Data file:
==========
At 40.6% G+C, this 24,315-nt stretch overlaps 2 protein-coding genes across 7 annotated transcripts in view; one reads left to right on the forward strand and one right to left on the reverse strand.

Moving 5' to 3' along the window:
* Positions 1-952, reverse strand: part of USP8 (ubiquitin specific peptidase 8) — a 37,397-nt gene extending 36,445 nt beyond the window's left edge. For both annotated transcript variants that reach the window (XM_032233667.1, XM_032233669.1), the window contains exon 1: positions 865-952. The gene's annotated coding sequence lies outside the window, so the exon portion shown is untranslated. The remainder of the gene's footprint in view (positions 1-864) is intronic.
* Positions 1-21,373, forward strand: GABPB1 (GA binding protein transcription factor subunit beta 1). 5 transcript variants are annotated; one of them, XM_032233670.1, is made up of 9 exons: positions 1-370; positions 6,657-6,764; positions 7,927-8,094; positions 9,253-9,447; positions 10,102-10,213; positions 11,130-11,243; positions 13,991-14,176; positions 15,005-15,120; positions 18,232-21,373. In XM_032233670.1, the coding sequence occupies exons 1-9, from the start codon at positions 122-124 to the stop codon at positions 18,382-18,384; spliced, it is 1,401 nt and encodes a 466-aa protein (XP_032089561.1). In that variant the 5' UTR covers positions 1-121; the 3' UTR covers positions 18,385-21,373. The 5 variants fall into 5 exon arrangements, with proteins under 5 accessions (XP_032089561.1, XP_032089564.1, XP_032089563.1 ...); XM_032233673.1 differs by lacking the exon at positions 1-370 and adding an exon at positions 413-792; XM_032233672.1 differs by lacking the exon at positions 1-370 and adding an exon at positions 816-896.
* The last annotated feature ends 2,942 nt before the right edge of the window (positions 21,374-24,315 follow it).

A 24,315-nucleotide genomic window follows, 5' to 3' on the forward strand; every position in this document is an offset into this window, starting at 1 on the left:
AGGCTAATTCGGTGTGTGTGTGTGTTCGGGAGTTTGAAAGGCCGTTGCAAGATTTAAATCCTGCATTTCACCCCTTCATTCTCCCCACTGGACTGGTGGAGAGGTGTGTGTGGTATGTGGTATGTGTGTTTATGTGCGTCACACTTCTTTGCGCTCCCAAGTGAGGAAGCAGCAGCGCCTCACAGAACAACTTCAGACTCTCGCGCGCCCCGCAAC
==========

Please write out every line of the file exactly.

At 40.6% G+C, this 24,315-nt stretch overlaps 2 protein-coding genes across 7 annotated transcripts in view; one reads left to right on the forward strand and one right to left on the reverse strand.

Moving 5' to 3' along the window:
* Positions 1-952, reverse strand: part of USP8 (ubiquitin specific peptidase 8) — a 37,397-nt gene extending 36,445 nt beyond the window's left edge. For both annotated transcript variants that reach the window (XM_032233667.1, XM_032233669.1), the window contains exon 1: positions 865-952. The gene's annotated coding sequence lies outside the window, so the exon portion shown is untranslated. The remainder of the gene's footprint in view (positions 1-864) is intronic.
* Positions 1-21,373, forward strand: GABPB1 (GA binding protein transcription factor subunit beta 1). 5 transcript variants are annotated; one of them, XM_032233670.1, is made up of 9 exons: positions 1-370; positions 6,657-6,764; positions 7,927-8,094; positions 9,253-9,447; positions 10,102-10,213; positions 11,130-11,243; positions 13,991-14,176; positions 15,005-15,120; positions 18,232-21,373. In XM_032233670.1, the coding sequence occupies exons 1-9, from the start codon at positions 122-124 to the stop codon at positions 18,382-18,384; spliced, it is 1,401 nt and encodes a 466-aa protein (XP_032089561.1). In that variant the 5' UTR covers positions 1-121; the 3' UTR covers positions 18,385-21,373. The 5 variants fall into 5 exon arrangements, with proteins under 5 accessions (XP_032089561.1, XP_032089564.1, XP_032089563.1 ...); XM_032233673.1 differs by lacking the exon at positions 1-370 and adding an exon at positions 413-792; XM_032233672.1 differs by lacking the exon at positions 1-370 and adding an exon at positions 816-896.
* The last annotated feature ends 2,942 nt before the right edge of the window (positions 21,374-24,315 follow it).

A 24,315-nucleotide genomic window follows, 5' to 3' on the forward strand; every position in this document is an offset into this window, starting at 1 on the left:
AGGCTAATTCGGTGTGTGTGTGTGTTCGGGAGTTTGAAAGGCCGTTGCAAGATTTAAATCCTGCATTTCACCCCTTCATTCTCCCCACTGGACTGGTGGAGAGGTGTGTGTGGTATGTGGTATGTGTGTTTATGTGCGTCACACTTCTTTGCGCTCCCAAGTGAGGAAGCAGCAGCGCCTCACAGAACAACTTCAGACTCTCGCGCGCCCCGCAAC